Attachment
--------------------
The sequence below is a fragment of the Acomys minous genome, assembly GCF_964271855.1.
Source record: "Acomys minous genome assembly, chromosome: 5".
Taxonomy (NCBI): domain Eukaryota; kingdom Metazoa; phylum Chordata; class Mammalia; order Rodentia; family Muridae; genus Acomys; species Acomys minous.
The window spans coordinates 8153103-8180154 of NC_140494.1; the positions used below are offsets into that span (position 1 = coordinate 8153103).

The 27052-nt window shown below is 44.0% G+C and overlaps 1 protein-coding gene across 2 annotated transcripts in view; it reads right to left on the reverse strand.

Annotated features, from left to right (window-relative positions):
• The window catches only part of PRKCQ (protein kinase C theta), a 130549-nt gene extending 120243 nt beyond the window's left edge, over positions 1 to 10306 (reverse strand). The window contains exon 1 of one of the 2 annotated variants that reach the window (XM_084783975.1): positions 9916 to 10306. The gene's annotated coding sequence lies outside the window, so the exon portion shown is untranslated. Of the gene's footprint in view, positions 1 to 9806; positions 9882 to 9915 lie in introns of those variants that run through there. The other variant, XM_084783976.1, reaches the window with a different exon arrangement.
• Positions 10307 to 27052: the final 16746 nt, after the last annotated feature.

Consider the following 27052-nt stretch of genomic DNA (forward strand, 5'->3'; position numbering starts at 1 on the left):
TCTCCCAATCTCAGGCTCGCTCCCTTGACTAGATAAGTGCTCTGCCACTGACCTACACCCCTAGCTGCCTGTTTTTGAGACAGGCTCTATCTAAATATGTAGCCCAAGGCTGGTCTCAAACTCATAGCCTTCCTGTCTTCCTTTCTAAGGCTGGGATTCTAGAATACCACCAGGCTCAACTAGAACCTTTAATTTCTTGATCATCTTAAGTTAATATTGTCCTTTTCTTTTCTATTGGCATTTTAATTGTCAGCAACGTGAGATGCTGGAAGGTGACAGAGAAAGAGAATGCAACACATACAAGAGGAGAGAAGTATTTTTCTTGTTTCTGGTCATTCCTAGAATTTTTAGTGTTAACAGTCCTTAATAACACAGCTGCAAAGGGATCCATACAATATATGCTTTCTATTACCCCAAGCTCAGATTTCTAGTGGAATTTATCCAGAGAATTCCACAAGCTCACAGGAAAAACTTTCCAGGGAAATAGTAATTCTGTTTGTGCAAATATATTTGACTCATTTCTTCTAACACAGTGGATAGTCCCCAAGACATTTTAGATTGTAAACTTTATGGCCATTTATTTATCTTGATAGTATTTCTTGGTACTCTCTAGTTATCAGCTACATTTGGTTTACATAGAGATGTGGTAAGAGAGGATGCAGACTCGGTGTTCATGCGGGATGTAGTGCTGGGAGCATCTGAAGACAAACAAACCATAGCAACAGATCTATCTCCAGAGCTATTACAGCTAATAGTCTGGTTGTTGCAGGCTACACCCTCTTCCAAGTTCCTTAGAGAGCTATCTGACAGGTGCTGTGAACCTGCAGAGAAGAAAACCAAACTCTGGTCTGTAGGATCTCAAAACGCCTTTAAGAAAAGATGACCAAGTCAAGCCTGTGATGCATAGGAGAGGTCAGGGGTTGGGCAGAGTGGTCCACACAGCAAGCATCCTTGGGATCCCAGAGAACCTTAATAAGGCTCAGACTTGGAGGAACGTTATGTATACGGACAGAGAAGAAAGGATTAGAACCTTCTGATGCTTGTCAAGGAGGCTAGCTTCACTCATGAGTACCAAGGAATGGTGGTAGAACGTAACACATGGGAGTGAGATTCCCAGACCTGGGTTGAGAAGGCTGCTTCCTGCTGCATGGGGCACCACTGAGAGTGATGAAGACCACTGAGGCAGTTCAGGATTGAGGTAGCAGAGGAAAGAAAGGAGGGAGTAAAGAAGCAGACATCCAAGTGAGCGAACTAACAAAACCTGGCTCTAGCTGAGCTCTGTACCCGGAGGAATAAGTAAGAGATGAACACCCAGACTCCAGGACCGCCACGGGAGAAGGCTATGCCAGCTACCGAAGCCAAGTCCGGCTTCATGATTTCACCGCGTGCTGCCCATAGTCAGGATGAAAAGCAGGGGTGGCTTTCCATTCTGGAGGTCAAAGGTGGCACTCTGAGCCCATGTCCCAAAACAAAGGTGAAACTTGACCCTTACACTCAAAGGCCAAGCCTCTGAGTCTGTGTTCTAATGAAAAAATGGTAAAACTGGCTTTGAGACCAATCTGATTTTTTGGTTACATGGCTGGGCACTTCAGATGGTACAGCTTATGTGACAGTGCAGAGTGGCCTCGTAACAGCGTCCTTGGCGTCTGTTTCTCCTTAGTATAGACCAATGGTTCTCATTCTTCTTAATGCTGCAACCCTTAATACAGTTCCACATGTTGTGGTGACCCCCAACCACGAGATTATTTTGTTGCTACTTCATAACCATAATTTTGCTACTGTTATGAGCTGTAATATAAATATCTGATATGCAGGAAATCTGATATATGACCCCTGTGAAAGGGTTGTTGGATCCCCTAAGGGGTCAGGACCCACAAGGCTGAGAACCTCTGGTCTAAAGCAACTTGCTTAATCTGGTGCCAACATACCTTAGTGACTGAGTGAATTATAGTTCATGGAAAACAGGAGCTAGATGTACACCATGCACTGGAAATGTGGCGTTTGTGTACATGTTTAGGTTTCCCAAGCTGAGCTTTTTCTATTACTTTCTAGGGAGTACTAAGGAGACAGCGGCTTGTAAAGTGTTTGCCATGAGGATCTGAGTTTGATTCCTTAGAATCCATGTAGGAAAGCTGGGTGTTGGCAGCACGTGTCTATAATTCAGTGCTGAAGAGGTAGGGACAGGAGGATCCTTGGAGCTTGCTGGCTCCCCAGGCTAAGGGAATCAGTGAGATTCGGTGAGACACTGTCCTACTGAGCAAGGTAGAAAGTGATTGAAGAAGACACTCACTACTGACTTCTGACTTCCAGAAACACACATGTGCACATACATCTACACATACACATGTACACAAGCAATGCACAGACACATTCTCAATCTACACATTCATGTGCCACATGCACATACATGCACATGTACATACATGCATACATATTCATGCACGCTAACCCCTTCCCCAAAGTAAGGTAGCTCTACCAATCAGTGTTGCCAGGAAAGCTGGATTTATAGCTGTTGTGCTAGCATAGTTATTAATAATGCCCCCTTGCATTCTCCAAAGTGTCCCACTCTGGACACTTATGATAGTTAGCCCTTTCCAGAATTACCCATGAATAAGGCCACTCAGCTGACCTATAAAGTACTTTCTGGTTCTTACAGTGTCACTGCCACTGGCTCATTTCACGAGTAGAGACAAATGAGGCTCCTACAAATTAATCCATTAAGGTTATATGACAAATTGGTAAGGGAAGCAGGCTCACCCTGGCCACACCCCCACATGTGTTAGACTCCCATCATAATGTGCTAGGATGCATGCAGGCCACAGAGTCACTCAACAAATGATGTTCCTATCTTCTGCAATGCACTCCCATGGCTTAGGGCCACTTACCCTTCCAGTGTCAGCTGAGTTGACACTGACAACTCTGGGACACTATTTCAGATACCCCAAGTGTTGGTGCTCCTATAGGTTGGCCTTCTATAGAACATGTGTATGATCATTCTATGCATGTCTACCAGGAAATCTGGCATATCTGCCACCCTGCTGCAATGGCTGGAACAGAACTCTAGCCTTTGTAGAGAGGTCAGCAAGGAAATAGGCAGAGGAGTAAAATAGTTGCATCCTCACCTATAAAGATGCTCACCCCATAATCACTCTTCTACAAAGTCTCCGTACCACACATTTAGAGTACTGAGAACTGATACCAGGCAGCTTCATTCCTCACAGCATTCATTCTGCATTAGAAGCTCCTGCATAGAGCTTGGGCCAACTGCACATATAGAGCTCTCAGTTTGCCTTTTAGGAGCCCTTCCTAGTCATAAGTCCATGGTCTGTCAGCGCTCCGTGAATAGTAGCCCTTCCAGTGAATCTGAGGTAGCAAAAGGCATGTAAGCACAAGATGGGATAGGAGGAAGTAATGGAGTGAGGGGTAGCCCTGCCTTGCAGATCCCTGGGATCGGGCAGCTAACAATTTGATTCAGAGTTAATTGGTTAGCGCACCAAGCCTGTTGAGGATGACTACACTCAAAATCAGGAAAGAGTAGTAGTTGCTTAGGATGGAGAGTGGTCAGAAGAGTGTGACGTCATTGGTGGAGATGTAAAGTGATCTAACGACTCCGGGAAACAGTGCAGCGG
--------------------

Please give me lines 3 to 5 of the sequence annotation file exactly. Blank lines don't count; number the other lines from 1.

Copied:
Taxonomy (NCBI): domain Eukaryota; kingdom Metazoa; phylum Chordata; class Mammalia; order Rodentia; family Muridae; genus Acomys; species Acomys minous.
The window spans coordinates 8153103-8180154 of NC_140494.1; the positions used below are offsets into that span (position 1 = coordinate 8153103).

The 27052-nt window shown below is 44.0% G+C and overlaps 1 protein-coding gene across 2 annotated transcripts in view; it reads right to left on the reverse strand.